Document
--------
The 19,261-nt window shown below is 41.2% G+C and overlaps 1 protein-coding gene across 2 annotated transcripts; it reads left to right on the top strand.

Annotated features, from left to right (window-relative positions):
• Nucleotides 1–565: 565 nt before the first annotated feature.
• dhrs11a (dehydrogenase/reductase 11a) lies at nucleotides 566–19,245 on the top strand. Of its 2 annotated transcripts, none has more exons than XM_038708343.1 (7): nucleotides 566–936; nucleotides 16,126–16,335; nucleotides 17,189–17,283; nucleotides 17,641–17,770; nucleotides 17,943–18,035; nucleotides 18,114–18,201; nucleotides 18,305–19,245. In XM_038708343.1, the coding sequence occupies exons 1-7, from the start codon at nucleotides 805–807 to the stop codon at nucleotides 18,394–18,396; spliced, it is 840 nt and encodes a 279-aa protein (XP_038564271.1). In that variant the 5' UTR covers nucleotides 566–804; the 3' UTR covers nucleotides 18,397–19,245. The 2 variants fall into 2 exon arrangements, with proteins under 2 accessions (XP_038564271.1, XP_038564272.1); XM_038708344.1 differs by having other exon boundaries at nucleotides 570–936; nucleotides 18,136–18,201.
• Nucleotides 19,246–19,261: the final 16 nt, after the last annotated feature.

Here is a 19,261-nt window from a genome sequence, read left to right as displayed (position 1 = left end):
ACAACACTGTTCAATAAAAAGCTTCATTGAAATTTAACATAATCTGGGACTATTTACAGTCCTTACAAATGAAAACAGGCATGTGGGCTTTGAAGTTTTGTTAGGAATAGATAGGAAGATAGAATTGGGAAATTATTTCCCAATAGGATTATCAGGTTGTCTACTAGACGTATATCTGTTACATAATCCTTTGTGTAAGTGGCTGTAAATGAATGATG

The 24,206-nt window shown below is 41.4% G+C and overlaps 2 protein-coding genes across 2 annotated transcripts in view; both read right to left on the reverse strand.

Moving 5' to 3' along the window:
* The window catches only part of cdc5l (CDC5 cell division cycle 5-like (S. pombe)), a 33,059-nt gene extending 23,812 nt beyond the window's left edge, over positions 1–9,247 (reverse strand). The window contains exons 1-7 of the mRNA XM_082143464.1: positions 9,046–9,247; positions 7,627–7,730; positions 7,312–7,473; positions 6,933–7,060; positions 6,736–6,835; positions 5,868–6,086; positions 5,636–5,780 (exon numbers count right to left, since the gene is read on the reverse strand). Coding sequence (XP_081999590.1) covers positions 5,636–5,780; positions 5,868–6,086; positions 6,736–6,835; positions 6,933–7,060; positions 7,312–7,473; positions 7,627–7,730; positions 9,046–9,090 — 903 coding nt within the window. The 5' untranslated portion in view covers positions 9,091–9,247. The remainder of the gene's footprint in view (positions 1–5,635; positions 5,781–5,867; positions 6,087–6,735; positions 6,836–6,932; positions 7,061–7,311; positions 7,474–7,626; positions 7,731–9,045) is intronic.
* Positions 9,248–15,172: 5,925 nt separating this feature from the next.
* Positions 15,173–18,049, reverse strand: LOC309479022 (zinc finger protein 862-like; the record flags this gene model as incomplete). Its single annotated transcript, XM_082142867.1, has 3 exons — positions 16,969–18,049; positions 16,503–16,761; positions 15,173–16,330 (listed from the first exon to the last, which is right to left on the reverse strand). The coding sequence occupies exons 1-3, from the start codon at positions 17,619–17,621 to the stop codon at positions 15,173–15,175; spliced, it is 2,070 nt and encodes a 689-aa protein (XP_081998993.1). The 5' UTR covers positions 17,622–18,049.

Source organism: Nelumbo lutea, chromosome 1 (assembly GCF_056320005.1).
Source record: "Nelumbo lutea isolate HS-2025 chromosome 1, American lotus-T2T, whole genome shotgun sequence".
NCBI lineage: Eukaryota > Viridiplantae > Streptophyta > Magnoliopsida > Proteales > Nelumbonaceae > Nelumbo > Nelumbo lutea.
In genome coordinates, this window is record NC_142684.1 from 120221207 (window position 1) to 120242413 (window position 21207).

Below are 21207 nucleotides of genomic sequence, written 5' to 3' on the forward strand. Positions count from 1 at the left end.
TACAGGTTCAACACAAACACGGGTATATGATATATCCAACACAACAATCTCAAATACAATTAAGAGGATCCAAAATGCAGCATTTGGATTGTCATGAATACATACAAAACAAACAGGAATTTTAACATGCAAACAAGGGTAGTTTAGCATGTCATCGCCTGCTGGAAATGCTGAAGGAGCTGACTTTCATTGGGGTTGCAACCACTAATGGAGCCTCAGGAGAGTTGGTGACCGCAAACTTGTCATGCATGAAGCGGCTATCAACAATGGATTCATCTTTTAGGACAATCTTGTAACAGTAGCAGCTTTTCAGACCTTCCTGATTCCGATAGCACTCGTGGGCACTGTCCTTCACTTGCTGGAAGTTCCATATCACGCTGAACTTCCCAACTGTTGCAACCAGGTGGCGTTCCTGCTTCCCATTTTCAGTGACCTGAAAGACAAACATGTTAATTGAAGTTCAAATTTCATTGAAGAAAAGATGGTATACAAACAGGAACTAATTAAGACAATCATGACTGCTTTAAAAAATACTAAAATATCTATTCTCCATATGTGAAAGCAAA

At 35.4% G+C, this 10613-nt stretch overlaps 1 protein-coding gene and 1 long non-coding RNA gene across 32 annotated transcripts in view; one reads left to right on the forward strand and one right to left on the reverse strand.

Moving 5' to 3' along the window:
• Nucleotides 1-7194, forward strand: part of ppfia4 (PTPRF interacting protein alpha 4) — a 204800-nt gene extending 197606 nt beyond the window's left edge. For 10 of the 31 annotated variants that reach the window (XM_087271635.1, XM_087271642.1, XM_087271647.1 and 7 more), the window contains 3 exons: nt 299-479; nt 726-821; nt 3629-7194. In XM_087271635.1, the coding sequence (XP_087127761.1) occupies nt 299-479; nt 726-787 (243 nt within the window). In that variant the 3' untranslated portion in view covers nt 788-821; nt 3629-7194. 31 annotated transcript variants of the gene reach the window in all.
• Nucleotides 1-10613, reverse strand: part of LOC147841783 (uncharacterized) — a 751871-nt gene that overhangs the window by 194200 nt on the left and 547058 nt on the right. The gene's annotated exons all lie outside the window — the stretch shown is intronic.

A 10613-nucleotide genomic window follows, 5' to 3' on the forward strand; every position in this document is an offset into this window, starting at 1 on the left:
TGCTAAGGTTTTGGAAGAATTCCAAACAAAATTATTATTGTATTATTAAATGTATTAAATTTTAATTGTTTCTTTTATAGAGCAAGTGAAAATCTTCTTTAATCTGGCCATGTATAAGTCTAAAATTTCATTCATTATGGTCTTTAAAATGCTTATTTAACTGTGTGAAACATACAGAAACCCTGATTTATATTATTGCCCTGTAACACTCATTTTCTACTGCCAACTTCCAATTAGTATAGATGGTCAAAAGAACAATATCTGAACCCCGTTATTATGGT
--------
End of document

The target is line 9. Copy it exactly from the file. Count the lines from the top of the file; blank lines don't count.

Moving 5' to 3' along the window: